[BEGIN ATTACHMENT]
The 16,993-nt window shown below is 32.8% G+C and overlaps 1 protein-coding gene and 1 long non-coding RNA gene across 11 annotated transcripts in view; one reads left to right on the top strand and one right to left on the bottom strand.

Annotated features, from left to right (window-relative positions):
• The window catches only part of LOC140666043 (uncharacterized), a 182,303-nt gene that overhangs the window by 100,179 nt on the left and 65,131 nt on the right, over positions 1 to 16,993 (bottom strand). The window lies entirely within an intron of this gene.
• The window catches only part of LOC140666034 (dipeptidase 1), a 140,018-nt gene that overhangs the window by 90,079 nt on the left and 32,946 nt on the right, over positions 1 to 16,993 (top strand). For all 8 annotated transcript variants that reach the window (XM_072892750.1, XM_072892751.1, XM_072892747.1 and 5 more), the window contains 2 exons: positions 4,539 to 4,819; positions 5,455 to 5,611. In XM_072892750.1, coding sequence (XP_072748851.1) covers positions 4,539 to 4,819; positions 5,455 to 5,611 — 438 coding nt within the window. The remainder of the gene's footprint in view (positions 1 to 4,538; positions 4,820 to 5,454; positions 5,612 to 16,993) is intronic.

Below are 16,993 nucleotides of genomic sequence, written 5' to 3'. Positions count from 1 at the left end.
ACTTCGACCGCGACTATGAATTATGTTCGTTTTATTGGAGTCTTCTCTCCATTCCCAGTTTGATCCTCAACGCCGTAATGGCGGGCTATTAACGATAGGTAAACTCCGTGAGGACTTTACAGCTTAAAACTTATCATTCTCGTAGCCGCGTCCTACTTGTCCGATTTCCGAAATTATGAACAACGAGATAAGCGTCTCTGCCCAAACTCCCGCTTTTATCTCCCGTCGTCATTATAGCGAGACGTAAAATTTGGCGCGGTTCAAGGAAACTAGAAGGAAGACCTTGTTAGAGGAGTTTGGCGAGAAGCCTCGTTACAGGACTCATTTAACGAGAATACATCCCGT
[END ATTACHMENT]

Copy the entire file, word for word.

The 16,993-nt window shown below is 32.8% G+C and overlaps 1 protein-coding gene and 1 long non-coding RNA gene across 11 annotated transcripts in view; one reads left to right on the top strand and one right to left on the bottom strand.

Annotated features, from left to right (window-relative positions):
• The window catches only part of LOC140666043 (uncharacterized), a 182,303-nt gene that overhangs the window by 100,179 nt on the left and 65,131 nt on the right, over positions 1 to 16,993 (bottom strand). The window lies entirely within an intron of this gene.
• The window catches only part of LOC140666034 (dipeptidase 1), a 140,018-nt gene that overhangs the window by 90,079 nt on the left and 32,946 nt on the right, over positions 1 to 16,993 (top strand). For all 8 annotated transcript variants that reach the window (XM_072892750.1, XM_072892751.1, XM_072892747.1 and 5 more), the window contains 2 exons: positions 4,539 to 4,819; positions 5,455 to 5,611. In XM_072892750.1, coding sequence (XP_072748851.1) covers positions 4,539 to 4,819; positions 5,455 to 5,611 — 438 coding nt within the window. The remainder of the gene's footprint in view (positions 1 to 4,538; positions 4,820 to 5,454; positions 5,612 to 16,993) is intronic.

Below are 16,993 nucleotides of genomic sequence, written 5' to 3'. Positions count from 1 at the left end.
ACTTCGACCGCGACTATGAATTATGTTCGTTTTATTGGAGTCTTCTCTCCATTCCCAGTTTGATCCTCAACGCCGTAATGGCGGGCTATTAACGATAGGTAAACTCCGTGAGGACTTTACAGCTTAAAACTTATCATTCTCGTAGCCGCGTCCTACTTGTCCGATTTCCGAAATTATGAACAACGAGATAAGCGTCTCTGCCCAAACTCCCGCTTTTATCTCCCGTCGTCATTATAGCGAGACGTAAAATTTGGCGCGGTTCAAGGAAACTAGAAGGAAGACCTTGTTAGAGGAGTTTGGCGAGAAGCCTCGTTACAGGACTCATTTAACGAGAATACATCCCGT